How to Propagate Orchids
Orchids are notoriously difficult to propagate, but with a little patience rewarding results can be achieved.
On seeing a beautiful Orchid specimen in full flower people may sometimes think about taking a cutting. Unfortunately Orchids are not quite like Geraniums or border perennials, where cuttings or divisions are relatively easy. If you were to pull off a new leaf growth from an Orchid and put it in a pot, it would most likely die. Similarly, germination via a seed from the pod of a hybridized plant is highly specialised and is not likely to succeed for the majority of people.
Growing from Seeds
If you have the patience and skill, you could buy a flask of seedlings (£12 - £50) and pot them up. First, plant them in groups in a ‘community pot’, then a year later, individually into smaller pots and successively into larger pots. Using this method it may take as long as 5 years to get a flowering sized plant.
Similarly if you bought a ‘seedling' you would still have to wait, as the seedlings may only be 2 to 3 years old. These are cheaper than flowering-sized plants, but will still take a year or two to flower, and you may lose it, as they are not always robust.
If you are feeling enthusiastic and want to take this hobby seriously, then the best places to get plants, and unusual varieties, are the orchid nurseries. You can use a search engine to find your nearest nursery.
Propagation by Division
The kinds of orchids that lend themselves to multiplication are those which, instead of growing just one new leaf growth in the Spring, throw up more than one, effectively becoming two plants. However, a plant will only survive if it has at least two old bulbs (preferably both with leaves on) attached to the new growth.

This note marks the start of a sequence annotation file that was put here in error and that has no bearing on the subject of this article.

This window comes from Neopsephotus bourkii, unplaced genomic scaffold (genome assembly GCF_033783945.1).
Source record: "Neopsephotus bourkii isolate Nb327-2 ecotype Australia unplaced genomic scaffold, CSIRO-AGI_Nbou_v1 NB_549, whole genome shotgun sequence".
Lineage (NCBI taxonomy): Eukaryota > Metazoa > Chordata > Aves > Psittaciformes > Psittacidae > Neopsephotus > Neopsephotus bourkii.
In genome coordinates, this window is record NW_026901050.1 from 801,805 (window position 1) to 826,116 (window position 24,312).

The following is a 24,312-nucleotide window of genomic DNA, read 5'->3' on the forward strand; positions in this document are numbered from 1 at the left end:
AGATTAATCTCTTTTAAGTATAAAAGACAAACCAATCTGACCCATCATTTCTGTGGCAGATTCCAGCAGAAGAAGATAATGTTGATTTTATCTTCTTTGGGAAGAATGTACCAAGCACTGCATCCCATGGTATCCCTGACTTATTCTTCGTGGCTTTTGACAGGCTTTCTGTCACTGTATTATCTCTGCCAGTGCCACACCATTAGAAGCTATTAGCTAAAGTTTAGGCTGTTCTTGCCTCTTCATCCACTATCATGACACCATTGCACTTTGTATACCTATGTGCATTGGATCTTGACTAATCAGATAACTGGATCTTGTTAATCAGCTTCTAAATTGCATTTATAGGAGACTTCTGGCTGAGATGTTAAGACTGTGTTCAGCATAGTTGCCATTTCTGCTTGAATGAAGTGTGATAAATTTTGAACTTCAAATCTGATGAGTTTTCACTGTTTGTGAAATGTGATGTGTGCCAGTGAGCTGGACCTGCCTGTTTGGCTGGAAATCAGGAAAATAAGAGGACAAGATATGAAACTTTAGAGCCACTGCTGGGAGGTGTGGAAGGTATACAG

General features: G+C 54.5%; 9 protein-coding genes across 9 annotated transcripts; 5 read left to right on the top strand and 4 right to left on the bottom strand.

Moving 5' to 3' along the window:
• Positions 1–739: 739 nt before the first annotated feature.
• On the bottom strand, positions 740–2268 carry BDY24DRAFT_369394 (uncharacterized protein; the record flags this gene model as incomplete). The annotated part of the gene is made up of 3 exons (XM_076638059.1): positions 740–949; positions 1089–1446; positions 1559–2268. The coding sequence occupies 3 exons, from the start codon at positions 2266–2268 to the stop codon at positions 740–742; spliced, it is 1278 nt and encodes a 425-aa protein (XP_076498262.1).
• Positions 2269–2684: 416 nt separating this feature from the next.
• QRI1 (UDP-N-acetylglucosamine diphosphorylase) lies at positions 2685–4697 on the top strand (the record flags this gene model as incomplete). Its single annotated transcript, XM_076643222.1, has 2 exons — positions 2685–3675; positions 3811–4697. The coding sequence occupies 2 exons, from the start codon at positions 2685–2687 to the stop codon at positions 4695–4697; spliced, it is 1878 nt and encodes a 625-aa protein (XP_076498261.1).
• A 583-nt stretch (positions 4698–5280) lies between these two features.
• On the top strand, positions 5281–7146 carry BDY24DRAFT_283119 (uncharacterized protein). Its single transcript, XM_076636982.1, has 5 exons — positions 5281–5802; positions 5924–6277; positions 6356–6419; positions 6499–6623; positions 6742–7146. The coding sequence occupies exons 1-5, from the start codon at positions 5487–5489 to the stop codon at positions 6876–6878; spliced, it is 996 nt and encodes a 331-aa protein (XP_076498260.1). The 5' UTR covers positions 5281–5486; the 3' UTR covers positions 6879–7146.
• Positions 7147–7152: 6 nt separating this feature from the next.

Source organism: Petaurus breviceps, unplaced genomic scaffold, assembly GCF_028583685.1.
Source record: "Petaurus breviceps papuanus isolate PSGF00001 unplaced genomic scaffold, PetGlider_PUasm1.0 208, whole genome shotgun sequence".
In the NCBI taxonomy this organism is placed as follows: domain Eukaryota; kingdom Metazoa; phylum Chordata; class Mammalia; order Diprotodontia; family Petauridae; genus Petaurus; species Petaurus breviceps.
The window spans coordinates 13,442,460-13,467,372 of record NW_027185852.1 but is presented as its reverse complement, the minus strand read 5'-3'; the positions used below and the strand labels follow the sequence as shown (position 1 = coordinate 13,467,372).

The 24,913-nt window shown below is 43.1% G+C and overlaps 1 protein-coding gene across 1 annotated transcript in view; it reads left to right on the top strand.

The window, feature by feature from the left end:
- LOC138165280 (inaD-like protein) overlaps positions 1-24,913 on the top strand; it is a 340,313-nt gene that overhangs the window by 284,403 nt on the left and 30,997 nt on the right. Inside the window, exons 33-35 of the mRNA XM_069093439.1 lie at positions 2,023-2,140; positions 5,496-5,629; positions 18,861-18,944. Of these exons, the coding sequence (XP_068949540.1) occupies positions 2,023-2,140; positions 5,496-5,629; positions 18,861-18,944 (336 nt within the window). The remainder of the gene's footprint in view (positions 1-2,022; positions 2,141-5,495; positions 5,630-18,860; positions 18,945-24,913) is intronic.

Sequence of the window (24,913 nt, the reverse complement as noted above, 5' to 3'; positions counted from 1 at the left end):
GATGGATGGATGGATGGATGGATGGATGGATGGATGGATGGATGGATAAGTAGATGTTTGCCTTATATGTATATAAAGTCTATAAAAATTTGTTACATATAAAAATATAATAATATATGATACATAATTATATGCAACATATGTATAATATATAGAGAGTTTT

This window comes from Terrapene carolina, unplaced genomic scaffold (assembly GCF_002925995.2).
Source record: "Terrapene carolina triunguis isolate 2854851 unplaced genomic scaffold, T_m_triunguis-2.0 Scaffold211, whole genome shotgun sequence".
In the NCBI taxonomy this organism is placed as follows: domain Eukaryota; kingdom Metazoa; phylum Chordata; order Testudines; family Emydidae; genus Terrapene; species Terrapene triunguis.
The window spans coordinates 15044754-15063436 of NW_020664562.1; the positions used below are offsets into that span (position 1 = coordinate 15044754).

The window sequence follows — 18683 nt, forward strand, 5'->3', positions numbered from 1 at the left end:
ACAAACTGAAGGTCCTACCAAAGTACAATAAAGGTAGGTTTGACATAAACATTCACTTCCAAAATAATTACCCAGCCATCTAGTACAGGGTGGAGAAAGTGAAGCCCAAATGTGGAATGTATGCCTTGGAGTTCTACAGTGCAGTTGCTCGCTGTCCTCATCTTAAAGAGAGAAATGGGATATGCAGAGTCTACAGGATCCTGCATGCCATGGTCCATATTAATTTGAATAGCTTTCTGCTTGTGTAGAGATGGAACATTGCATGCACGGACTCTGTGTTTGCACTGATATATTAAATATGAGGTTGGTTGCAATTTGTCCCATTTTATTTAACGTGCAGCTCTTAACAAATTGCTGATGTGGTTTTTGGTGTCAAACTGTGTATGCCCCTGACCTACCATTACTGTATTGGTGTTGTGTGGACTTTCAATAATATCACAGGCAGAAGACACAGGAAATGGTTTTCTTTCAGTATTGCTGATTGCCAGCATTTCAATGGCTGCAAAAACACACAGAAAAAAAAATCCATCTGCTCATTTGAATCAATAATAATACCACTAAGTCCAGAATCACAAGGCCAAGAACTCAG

The popular Cymbidiums lend themselves to this propagation method, as they often produce multiple new growths, although any orchid which does this is suitable to dividing into more than one plant.
Sometimes the Miltonia (Pansy orchids) and ‘Cambria’ types throw up 2 new leaf growths, which means they too can be divided into 2 plants in 2 or 3 years time. Many people, however like to keep a larger ‘clump’ until it becomes very large, when it is known as a ‘specimen plant’.
Such Orchids can be propagated using similar methods to perennials, except that the Orchid bulbs are all linked to each other by a hard woody link called a rhizome. When you have seen which new growths have at least two good bulbs attached, cut this ‘clump’ from the rest of the plant by severing the rhizome.
Potting and Root Care
Remove any dead or rotten roots leaving the ‘live’ roots, which are silvery with pale green tips. Trim back the ‘live’ roots so they will fit into the pot without being bent as this may seriously damage them. Use the smallest size pot you can, as they tend to prefer this. Label each pot and add the date you re-potted it.
Remove dead or badly marked leaves and the dried brown remnants of old leaves near the bulb. It is also a good idea to wipe the leaves on both sides, with a soft cloth at this time.
Alternative Propagation Method
The Phalaenopsis (moth) orchids rarely produce more than one new growth, but may be multiplied if they produce a ‘keiki’. This is the formation of a new plant at the top end of a flower spike, where the baby plant develops its own leaves and roots. It is an independent plant, and may gently be cut off or pulled away from the stem provided its leaves are 5-8 cm long and there are some aerial roots. It can then potted and labelled. Spring is the best time for this, as with all re-potting. Its flowers will be identical with those on the parent plant.
This article was written by Dr Derek Copley, Chairman of the Bournemouth Orchid Society.
Article written by Guest Author on 03 Dec 2011 and Filed under House Plants.